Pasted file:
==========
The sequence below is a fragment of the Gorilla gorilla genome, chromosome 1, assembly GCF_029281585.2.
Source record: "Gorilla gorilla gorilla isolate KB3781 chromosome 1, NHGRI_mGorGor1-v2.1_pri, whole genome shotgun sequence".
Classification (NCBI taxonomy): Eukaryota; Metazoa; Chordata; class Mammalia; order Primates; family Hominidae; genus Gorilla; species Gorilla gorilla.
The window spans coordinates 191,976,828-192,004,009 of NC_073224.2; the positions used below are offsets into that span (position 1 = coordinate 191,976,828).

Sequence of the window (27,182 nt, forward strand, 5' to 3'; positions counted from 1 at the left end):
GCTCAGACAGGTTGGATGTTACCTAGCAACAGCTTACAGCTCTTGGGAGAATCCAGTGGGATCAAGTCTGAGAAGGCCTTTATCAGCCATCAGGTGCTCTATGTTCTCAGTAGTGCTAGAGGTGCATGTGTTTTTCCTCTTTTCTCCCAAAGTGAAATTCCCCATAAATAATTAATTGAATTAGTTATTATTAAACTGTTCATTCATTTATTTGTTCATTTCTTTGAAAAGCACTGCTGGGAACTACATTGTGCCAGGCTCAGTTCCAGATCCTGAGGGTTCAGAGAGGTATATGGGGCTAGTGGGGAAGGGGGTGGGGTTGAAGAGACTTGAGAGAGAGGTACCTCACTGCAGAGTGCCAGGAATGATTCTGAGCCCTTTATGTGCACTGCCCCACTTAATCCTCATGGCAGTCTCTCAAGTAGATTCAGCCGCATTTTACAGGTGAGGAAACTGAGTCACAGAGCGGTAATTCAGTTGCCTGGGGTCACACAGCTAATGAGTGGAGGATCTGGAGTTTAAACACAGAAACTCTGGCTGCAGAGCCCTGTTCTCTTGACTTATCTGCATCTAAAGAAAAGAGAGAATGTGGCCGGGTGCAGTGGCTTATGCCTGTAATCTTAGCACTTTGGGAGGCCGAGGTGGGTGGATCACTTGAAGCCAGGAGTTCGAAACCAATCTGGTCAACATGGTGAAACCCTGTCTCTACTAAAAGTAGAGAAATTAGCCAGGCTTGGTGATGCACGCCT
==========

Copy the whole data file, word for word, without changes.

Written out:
The sequence below is a fragment of the Gorilla gorilla genome, chromosome 1, assembly GCF_029281585.2.
Source record: "Gorilla gorilla gorilla isolate KB3781 chromosome 1, NHGRI_mGorGor1-v2.1_pri, whole genome shotgun sequence".
Classification (NCBI taxonomy): Eukaryota; Metazoa; Chordata; class Mammalia; order Primates; family Hominidae; genus Gorilla; species Gorilla gorilla.
The window spans coordinates 191,976,828-192,004,009 of NC_073224.2; the positions used below are offsets into that span (position 1 = coordinate 191,976,828).

Sequence of the window (27,182 nt, forward strand, 5' to 3'; positions counted from 1 at the left end):
GCTCAGACAGGTTGGATGTTACCTAGCAACAGCTTACAGCTCTTGGGAGAATCCAGTGGGATCAAGTCTGAGAAGGCCTTTATCAGCCATCAGGTGCTCTATGTTCTCAGTAGTGCTAGAGGTGCATGTGTTTTTCCTCTTTTCTCCCAAAGTGAAATTCCCCATAAATAATTAATTGAATTAGTTATTATTAAACTGTTCATTCATTTATTTGTTCATTTCTTTGAAAAGCACTGCTGGGAACTACATTGTGCCAGGCTCAGTTCCAGATCCTGAGGGTTCAGAGAGGTATATGGGGCTAGTGGGGAAGGGGGTGGGGTTGAAGAGACTTGAGAGAGAGGTACCTCACTGCAGAGTGCCAGGAATGATTCTGAGCCCTTTATGTGCACTGCCCCACTTAATCCTCATGGCAGTCTCTCAAGTAGATTCAGCCGCATTTTACAGGTGAGGAAACTGAGTCACAGAGCGGTAATTCAGTTGCCTGGGGTCACACAGCTAATGAGTGGAGGATCTGGAGTTTAAACACAGAAACTCTGGCTGCAGAGCCCTGTTCTCTTGACTTATCTGCATCTAAAGAAAAGAGAGAATGTGGCCGGGTGCAGTGGCTTATGCCTGTAATCTTAGCACTTTGGGAGGCCGAGGTGGGTGGATCACTTGAAGCCAGGAGTTCGAAACCAATCTGGTCAACATGGTGAAACCCTGTCTCTACTAAAAGTAGAGAAATTAGCCAGGCTTGGTGATGCACGCCT